# Thread: Algebra, Problems For Fun (39)

1. ## Algebra, Problems For Fun (39)

It's a well-known result that in a field $\displaystyle F,$ every finite subgroup of $\displaystyle F^{\times}$ is cyclic. A much less known but more interesting result is this:

Let $\displaystyle D$ be a division ring, i.e. a field which is not necessarily commutative. Prove that every finite abelian subgroup $\displaystyle G$ of $\displaystyle D^{\times}$ is cyclic.

Suggestion:
Spoiler:
Let $\displaystyle k$ be the center of $\displaystyle D$ and $\displaystyle C=\{c_1g_1 + \cdots + c_ng_n: \ \ n \in \mathbb{N}, c_j \in k, \ g_j \in G \}.$ Show that $\displaystyle F=\{xy^{-1}: \ x,y \in C, \ y \neq 0 \} \subseteq D$ is a field and $\displaystyle G \subseteq F^{\times}.$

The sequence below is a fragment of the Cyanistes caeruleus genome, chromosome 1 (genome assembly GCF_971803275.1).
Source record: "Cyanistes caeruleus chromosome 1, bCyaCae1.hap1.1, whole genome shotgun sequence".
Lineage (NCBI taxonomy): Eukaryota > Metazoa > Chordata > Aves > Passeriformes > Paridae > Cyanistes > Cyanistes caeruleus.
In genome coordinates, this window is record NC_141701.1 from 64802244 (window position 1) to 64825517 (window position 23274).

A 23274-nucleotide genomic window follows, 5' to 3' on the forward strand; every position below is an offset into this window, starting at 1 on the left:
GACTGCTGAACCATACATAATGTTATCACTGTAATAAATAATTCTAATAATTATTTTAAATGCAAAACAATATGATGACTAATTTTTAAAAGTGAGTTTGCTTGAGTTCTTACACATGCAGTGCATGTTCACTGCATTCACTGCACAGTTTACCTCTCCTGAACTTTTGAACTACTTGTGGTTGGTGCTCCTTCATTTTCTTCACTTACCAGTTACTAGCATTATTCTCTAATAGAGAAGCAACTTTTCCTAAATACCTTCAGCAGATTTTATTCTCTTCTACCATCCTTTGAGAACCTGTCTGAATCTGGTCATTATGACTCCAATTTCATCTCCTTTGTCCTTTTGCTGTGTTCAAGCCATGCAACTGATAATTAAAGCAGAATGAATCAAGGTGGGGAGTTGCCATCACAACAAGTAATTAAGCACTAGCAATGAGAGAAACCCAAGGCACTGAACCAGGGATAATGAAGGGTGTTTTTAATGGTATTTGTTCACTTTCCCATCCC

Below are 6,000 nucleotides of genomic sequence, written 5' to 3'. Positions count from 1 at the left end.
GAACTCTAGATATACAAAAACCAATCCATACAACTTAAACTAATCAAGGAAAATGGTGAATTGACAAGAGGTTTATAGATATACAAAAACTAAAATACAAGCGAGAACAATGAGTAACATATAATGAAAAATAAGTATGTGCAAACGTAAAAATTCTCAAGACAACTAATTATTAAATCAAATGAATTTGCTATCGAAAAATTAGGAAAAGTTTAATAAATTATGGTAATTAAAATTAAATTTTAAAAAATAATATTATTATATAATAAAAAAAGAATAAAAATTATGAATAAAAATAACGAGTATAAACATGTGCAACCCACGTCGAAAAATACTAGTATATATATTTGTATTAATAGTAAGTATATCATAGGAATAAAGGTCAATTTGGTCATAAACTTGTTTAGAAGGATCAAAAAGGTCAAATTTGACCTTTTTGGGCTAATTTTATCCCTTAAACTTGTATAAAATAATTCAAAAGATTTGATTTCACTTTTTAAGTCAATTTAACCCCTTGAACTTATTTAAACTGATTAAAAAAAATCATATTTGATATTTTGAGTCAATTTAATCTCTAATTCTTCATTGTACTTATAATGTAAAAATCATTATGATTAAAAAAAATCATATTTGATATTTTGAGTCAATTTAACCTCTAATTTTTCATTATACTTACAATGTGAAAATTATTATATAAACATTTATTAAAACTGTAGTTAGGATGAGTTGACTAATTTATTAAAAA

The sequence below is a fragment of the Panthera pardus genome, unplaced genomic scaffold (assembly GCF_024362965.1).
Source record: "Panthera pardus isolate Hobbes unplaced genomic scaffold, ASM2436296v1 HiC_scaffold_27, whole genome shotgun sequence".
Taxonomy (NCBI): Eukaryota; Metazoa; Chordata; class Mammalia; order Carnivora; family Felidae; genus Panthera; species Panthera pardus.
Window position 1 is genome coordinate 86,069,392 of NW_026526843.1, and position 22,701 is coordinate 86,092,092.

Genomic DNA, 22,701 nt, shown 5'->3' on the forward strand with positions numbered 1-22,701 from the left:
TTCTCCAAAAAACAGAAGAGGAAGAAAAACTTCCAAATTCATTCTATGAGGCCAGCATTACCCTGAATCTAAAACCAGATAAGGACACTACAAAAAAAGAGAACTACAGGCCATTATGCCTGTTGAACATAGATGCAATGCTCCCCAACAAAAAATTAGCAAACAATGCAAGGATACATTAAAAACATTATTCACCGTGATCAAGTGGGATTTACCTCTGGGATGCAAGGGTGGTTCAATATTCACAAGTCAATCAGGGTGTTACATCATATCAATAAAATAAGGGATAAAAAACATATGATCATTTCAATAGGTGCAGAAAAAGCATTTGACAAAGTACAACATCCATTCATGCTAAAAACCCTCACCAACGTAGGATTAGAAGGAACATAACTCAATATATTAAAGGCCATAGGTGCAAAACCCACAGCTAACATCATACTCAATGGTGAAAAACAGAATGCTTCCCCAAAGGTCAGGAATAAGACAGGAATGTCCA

2. Originally Posted by NonCommAlg
Suggestion:
Spoiler:
...Show that $\displaystyle F=\{xy^{-1}: \ x,y \in C, \ y \neq 0 \} \subseteq D$ is a field...
Why have you included a $\displaystyle y^{-1}$ here? Is it known that $\displaystyle C$ is a field?

3. Originally Posted by Swlabr
Why have you included a $\displaystyle y^{-1}$ here? Is it known that $\displaystyle C$ is a field?
$\displaystyle y^{-1} \in D,$ because $\displaystyle D$ is a division ring. the claim is that $\displaystyle C$ is a field.

4. Originally Posted by NonCommAlg
$\displaystyle y^{-1} \in D,$ because $\displaystyle D$ is a division ring. the claim is that $\displaystyle C$ is a field.
ooooh-I've been getting integral domains mixed up with division rings for a long time...I thought I'd sorted that problem...ah well, this new information should certainly make this question easier!